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The value of banks’ political and business connections in the Russian industrialisation of the 1890s and the crisis of 1899-1902

No. 2018-11. QUCEH Working Paper Series, No. 2018-11. Queen’s University Belfast, 2020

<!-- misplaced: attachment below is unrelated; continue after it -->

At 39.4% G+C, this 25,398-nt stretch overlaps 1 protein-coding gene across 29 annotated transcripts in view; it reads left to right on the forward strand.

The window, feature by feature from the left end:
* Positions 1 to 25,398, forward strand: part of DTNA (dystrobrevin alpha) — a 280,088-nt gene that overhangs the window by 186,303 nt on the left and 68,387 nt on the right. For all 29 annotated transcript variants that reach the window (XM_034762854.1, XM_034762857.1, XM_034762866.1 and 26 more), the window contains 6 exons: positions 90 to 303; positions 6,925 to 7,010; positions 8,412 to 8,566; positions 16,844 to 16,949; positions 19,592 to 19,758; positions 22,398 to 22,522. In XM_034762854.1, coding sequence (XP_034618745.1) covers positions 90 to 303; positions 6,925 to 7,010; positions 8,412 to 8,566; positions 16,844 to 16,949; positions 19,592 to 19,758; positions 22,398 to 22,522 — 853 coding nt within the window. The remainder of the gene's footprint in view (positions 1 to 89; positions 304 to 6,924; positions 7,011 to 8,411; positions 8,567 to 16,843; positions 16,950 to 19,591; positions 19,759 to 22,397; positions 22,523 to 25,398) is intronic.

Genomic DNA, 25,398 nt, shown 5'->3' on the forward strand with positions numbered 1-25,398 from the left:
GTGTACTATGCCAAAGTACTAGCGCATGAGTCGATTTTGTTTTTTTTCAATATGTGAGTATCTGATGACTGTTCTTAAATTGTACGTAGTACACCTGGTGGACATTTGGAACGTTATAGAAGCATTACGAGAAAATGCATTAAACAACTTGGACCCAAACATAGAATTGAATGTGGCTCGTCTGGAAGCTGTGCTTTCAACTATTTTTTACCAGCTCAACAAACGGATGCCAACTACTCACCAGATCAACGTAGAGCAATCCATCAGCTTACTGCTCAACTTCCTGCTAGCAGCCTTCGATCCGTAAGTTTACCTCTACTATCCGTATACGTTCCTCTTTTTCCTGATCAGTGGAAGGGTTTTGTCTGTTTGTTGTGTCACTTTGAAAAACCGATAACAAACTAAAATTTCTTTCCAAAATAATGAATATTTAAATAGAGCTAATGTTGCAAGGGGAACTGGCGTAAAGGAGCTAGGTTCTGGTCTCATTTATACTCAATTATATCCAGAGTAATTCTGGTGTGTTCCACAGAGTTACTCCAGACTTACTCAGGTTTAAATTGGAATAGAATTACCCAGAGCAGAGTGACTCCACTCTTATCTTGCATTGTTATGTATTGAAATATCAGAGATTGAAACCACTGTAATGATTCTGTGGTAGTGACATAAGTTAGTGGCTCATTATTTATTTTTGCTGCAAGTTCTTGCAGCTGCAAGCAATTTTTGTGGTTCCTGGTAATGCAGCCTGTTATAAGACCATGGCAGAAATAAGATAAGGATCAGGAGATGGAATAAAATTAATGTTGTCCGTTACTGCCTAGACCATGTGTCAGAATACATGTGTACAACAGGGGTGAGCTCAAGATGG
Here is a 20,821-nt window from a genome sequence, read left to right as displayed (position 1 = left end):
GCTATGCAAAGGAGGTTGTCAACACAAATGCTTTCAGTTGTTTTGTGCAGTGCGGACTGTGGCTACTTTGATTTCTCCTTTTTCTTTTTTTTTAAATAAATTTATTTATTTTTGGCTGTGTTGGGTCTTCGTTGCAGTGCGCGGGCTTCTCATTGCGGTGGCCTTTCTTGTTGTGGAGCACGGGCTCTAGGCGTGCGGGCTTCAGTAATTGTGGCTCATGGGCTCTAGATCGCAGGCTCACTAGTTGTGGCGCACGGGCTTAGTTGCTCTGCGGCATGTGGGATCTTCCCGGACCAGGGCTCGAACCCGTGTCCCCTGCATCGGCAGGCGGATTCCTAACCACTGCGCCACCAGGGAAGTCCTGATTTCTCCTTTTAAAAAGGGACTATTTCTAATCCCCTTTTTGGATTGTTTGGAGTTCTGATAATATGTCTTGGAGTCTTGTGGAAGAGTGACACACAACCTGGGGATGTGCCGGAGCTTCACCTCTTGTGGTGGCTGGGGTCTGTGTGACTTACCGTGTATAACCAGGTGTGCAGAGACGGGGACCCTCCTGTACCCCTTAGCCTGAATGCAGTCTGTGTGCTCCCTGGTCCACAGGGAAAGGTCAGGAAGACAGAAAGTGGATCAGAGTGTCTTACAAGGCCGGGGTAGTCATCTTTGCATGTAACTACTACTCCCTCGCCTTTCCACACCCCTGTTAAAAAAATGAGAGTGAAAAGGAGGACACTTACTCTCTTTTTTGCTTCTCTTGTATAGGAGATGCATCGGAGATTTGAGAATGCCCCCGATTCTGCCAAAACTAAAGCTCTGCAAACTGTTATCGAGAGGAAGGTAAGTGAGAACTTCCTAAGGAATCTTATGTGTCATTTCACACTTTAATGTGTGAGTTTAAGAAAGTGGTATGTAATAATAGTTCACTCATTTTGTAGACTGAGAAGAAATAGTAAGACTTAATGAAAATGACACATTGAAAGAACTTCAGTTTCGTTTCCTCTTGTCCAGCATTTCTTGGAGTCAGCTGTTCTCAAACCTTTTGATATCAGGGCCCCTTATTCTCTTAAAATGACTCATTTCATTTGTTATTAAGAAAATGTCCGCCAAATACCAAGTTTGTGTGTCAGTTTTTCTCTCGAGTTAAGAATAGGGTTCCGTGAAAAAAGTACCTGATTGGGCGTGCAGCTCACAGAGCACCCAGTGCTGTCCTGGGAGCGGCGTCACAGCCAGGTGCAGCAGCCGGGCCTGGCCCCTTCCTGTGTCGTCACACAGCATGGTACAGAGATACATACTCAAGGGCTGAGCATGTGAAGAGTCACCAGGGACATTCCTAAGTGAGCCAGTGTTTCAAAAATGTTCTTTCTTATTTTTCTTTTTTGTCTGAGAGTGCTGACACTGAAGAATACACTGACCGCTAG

Do personal connections matter for the performance of commercial banks in the period of economic development and financial stress? In the 1890s, the Russian Empire, when undergoing rapid state-led industrialisation, grew by foreign capital inflows into the national debt and by the state’s procurement of industrial output. In 1899, the inflow of foreign capital fell sharply, initiating a financial crisis. Using newly-collected historical data, I find that the banks which experienced greater distress during the crisis had more personal connections to heavy industrial companies, those that had been most-stimulated by state policies to expand production. These banks also had more personal ties to top government officials. In contrast, during the industrial development of the 1890s, banks’ personal connections to heavy industrial companies and top officials were positively related to bank performance.